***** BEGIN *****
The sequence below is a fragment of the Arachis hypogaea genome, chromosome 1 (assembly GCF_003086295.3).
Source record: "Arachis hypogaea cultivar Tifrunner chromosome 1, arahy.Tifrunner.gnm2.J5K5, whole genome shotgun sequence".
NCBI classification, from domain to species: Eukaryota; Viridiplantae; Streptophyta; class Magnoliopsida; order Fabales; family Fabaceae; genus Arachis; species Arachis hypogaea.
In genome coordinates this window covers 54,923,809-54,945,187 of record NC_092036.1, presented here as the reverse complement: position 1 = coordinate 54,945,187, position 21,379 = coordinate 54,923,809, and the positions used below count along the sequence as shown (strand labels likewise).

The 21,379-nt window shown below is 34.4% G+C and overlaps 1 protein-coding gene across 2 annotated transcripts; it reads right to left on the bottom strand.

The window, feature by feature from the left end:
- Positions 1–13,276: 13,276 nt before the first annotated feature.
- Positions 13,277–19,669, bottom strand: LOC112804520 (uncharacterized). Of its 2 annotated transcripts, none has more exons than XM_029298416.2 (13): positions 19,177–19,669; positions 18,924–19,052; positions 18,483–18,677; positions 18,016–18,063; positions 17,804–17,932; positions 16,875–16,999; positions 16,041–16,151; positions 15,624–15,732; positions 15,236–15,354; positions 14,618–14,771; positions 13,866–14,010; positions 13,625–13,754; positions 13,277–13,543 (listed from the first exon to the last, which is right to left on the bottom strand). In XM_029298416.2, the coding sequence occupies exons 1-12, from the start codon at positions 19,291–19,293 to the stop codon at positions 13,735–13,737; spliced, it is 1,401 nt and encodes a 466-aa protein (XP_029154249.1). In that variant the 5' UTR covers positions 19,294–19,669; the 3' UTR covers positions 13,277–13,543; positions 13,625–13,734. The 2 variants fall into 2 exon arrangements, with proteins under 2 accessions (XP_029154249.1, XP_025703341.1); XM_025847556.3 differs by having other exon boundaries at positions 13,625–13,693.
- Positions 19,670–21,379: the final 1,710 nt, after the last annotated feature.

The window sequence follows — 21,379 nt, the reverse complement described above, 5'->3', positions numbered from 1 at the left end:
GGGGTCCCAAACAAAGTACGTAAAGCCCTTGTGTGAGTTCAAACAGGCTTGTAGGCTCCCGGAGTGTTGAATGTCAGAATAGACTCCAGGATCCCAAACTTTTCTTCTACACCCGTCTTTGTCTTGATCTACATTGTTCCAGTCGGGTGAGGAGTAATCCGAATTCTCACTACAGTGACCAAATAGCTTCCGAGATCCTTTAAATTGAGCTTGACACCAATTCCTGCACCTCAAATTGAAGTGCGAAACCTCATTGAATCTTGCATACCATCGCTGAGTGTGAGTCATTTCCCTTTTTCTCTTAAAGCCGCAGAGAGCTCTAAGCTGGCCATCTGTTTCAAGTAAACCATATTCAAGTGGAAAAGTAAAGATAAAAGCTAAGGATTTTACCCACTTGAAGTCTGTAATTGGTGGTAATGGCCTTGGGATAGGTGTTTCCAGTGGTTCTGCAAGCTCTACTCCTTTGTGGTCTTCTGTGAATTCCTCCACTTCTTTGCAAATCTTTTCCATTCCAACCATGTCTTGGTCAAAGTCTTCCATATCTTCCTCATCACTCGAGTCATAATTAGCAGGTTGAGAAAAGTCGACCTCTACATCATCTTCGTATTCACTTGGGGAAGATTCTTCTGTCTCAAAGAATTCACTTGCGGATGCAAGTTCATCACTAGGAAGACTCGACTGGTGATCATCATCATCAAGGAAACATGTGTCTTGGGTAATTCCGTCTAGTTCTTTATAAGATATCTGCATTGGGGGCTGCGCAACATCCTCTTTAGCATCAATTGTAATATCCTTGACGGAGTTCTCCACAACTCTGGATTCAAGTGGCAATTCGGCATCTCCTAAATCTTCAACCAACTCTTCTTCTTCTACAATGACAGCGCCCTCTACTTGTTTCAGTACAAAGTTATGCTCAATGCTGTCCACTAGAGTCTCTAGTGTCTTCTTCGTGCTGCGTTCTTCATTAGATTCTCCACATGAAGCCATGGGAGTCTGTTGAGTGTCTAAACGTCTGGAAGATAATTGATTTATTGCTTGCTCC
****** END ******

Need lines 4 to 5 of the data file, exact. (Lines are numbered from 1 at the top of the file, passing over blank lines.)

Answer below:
In genome coordinates this window covers 54,923,809-54,945,187 of record NC_092036.1, presented here as the reverse complement: position 1 = coordinate 54,945,187, position 21,379 = coordinate 54,923,809, and the positions used below count along the sequence as shown (strand labels likewise).

The 21,379-nt window shown below is 34.4% G+C and overlaps 1 protein-coding gene across 2 annotated transcripts; it reads right to left on the bottom strand.